Trying to sort out the video I shot for the first Silverlight UK User Group meeting has been a fascinating, if frustrating, foray into the world of producing video for the web for me.
On my 'emergency' video editing machine (a Dell D820 laptop, albeit a laptop with fast CPU, 4GB memory, oodles of hard drive space and an internal 1920x1200 screen) it takes about 8 hours to render half an hour of video at 720p resolution! Yikes!
That's AFTER I've added the subtitling for any inaudible pieces (audience questions/comments or talks from presenters who just won't wear a radio mic). I'm not sure I'd have bothered with sub-titles if I'd known ahead of time it would take 8 hours to transcribe/edit into the video the questions asked during a simple half hour talk, but with technical subject matter the audio is often more important than the video, and short of insisting every audience member use a mic it's hard to see any other solution to the problem.
But there's a lot of other time taken up by the production process too. Renders not only make your laptop unusable for anything else for ridiculous amounts of time, but they can crash too (with an amusing .NET "Write exception" message from Sony Vegas Pro - who knew it was written in managed code?!) which all adds to the "clock ticking away and I'm getting nowhere" fun.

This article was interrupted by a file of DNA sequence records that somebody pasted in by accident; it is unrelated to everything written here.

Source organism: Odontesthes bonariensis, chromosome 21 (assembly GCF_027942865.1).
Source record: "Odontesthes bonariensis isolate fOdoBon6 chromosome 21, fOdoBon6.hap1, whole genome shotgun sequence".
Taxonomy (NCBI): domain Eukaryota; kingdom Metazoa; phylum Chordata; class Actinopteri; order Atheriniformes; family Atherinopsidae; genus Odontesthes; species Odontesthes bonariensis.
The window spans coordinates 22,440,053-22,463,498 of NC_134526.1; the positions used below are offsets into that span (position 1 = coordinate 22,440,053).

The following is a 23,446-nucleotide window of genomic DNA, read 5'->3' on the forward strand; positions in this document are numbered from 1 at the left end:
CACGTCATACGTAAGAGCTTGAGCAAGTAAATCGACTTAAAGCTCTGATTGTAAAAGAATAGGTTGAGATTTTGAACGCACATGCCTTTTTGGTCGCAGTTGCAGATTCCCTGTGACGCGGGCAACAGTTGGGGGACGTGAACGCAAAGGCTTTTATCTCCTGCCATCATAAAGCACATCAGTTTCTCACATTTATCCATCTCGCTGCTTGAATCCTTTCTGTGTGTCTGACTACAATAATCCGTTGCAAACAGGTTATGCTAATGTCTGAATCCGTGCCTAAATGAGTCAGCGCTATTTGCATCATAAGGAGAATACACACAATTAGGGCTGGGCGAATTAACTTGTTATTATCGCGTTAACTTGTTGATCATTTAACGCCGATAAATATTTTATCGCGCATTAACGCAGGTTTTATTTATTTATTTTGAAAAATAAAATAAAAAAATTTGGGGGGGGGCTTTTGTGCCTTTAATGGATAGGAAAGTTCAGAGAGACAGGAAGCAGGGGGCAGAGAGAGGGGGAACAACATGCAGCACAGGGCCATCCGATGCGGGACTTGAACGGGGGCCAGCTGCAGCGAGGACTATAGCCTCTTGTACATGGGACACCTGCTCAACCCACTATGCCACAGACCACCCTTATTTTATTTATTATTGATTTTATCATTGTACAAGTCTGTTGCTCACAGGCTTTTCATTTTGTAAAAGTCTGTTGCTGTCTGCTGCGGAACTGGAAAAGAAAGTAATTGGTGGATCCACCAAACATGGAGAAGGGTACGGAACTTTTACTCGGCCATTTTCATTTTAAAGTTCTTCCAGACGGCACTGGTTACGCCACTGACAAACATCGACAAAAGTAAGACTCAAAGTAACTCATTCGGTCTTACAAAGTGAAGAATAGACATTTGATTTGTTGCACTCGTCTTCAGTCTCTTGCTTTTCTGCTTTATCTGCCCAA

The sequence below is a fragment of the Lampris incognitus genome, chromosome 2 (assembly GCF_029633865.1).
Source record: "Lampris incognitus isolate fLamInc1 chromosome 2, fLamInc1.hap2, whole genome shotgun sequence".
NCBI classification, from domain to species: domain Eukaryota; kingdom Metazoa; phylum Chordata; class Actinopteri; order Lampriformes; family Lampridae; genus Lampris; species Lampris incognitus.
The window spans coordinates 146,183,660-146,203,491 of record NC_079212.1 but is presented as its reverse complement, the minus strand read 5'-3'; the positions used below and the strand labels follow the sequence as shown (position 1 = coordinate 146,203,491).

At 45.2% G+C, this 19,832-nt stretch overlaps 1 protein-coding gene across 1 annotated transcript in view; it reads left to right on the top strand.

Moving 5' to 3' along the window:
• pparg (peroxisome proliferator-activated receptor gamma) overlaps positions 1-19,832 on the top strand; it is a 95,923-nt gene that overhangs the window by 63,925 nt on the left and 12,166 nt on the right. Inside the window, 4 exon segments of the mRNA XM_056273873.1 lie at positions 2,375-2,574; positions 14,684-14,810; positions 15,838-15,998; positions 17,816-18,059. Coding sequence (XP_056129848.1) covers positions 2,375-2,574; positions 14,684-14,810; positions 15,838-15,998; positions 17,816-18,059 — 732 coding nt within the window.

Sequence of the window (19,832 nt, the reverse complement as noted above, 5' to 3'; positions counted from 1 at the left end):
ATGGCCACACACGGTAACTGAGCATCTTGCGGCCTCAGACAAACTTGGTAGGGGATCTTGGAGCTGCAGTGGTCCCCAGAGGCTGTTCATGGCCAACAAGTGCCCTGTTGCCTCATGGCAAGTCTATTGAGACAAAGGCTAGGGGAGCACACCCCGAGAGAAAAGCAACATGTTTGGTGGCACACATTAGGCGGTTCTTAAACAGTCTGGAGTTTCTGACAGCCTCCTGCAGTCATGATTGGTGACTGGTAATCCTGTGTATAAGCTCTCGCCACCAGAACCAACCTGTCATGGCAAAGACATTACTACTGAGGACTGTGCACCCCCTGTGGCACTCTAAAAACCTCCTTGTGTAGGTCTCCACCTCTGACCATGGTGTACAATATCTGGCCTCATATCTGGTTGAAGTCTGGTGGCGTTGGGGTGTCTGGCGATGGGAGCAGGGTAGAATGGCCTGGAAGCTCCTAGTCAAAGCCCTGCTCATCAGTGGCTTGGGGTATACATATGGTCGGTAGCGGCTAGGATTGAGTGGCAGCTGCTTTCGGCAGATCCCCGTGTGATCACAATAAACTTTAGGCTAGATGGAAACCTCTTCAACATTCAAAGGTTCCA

Even after all that rendering time the resulting half hour video turns out to be far too big (over 1GB!) for any of the free video hosting services to take onboard. So the video then had to spend a couple more hours in Microsoft's Expression Encoder to get it down to a more realistic size (under 250MB). And that shrinking down in size, with viddler's own compression applied on top, sadly means my dreams of 720p hi-def perfection over the web are somewhat dashed! Quite aside from the fact we're still not done with wall clock time!
Add in 4-5 hours for Viddler and/or Vimeo to upload the video, and then a couple of hours on top of that for the hosting service to do its own compression on the resulting uploaded stream and you start to see why what sounds simple ("I'll just record a couple of sessions at a user group and put them on the web") can turn into days of elapsed time and a not insignificant amount of work.
So, I was feeling quite pleased with myself earlier this morning when the first three videos were finally done, uploaded and content approved, until presenter Tim Sneath just mentioned in passing that in the title sequence which starts each and every video I hadn't spelt the word 'inaugural' correctly. Aaaaarggghh! I'm afraid I WON'T be going back through all the video to correct it and then tie up my laptop for another 3 days re-rendering, but the lesson learnt (yet again!) is if you've got a spell checker you should use it! In the meantime I'm wishing I had a top-of-the-range Macintosh and a copy of Final Cut Pro at my disposal!
One side effect of this work is that launch of The Daily.NET Show has now slipped a week. But I think it's worth the slippage because the content of these user group videos makes them well worth seeing.